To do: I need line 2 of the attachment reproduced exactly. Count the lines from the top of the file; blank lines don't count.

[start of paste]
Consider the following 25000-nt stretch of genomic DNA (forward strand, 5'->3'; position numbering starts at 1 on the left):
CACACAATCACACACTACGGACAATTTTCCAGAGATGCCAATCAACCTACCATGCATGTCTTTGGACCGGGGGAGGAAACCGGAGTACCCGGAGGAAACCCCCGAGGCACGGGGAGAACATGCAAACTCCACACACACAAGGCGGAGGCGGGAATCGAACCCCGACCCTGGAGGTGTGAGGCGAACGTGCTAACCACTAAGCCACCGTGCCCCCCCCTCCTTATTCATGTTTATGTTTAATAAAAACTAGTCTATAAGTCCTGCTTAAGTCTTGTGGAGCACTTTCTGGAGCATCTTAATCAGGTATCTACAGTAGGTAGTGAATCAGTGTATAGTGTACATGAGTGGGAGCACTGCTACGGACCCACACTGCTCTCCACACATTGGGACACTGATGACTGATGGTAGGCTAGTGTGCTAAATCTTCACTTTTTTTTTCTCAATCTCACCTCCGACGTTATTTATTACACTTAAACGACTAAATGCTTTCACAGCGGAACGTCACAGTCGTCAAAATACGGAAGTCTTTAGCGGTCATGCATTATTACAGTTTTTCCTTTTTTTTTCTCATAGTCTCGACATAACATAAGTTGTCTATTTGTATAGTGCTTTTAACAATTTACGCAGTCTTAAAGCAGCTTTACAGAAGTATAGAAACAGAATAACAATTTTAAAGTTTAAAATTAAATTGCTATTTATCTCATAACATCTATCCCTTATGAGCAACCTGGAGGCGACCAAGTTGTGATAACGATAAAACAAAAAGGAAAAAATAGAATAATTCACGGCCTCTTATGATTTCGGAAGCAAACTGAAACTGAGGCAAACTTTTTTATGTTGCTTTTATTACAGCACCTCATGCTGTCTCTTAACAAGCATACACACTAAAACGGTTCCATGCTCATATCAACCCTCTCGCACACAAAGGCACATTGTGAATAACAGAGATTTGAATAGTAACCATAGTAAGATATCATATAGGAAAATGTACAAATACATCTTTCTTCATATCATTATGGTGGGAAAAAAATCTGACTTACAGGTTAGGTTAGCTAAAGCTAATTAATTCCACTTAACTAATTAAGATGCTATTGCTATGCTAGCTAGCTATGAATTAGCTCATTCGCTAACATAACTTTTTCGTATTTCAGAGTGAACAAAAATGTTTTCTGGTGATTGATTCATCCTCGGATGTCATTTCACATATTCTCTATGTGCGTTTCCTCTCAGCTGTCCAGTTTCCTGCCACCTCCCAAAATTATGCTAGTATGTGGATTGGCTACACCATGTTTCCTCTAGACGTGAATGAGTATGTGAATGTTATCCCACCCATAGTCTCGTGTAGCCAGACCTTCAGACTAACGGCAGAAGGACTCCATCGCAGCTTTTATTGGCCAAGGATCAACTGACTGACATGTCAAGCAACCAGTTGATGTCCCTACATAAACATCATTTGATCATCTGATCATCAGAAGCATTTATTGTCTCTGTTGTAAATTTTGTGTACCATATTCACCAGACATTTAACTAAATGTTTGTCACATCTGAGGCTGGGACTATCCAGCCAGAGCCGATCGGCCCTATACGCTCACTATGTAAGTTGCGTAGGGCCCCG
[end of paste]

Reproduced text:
CACACAATCACACACTACGGACAATTTTCCAGAGATGCCAATCAACCTACCATGCATGTCTTTGGACCGGGGGAGGAAACCGGAGTACCCGGAGGAAACCCCCGAGGCACGGGGAGAACATGCAAACTCCACACACACAAGGCGGAGGCGGGAATCGAACCCCGACCCTGGAGGTGTGAGGCGAACGTGCTAACCACTAAGCCACCGTGCCCCCCCCTCCTTATTCATGTTTATGTTTAATAAAAACTAGTCTATAAGTCCTGCTTAAGTCTTGTGGAGCACTTTCTGGAGCATCTTAATCAGGTATCTACAGTAGGTAGTGAATCAGTGTATAGTGTACATGAGTGGGAGCACTGCTACGGACCCACACTGCTCTCCACACATTGGGACACTGATGACTGATGGTAGGCTAGTGTGCTAAATCTTCACTTTTTTTTTCTCAATCTCACCTCCGACGTTATTTATTACACTTAAACGACTAAATGCTTTCACAGCGGAACGTCACAGTCGTCAAAATACGGAAGTCTTTAGCGGTCATGCATTATTACAGTTTTTCCTTTTTTTTTCTCATAGTCTCGACATAACATAAGTTGTCTATTTGTATAGTGCTTTTAACAATTTACGCAGTCTTAAAGCAGCTTTACAGAAGTATAGAAACAGAATAACAATTTTAAAGTTTAAAATTAAATTGCTATTTATCTCATAACATCTATCCCTTATGAGCAACCTGGAGGCGACCAAGTTGTGATAACGATAAAACAAAAAGGAAAAAATAGAATAATTCACGGCCTCTTATGATTTCGGAAGCAAACTGAAACTGAGGCAAACTTTTTTATGTTGCTTTTATTACAGCACCTCATGCTGTCTCTTAACAAGCATACACACTAAAACGGTTCCATGCTCATATCAACCCTCTCGCACACAAAGGCACATTGTGAATAACAGAGATTTGAATAGTAACCATAGTAAGATATCATATAGGAAAATGTACAAATACATCTTTCTTCATATCATTATGGTGGGAAAAAAATCTGACTTACAGGTTAGGTTAGCTAAAGCTAATTAATTCCACTTAACTAATTAAGATGCTATTGCTATGCTAGCTAGCTATGAATTAGCTCATTCGCTAACATAACTTTTTCGTATTTCAGAGTGAACAAAAATGTTTTCTGGTGATTGATTCATCCTCGGATGTCATTTCACATATTCTCTATGTGCGTTTCCTCTCAGCTGTCCAGTTTCCTGCCACCTCCCAAAATTATGCTAGTATGTGGATTGGCTACACCATGTTTCCTCTAGACGTGAATGAGTATGTGAATGTTATCCCACCCATAGTCTCGTGTAGCCAGACCTTCAGACTAACGGCAGAAGGACTCCATCGCAGCTTTTATTGGCCAAGGATCAACTGACTGACATGTCAAGCAACCAGTTGATGTCCCTACATAAACATCATTTGATCATCTGATCATCAGAAGCATTTATTGTCTCTGTTGTAAATTTTGTGTACCATATTCACCAGACATTTAACTAAATGTTTGTCACATCTGAGGCTGGGACTATCCAGCCAGAGCCGATCGGCCCTATACGCTCACTATGTAAGTTGCGTAGGGCCCCG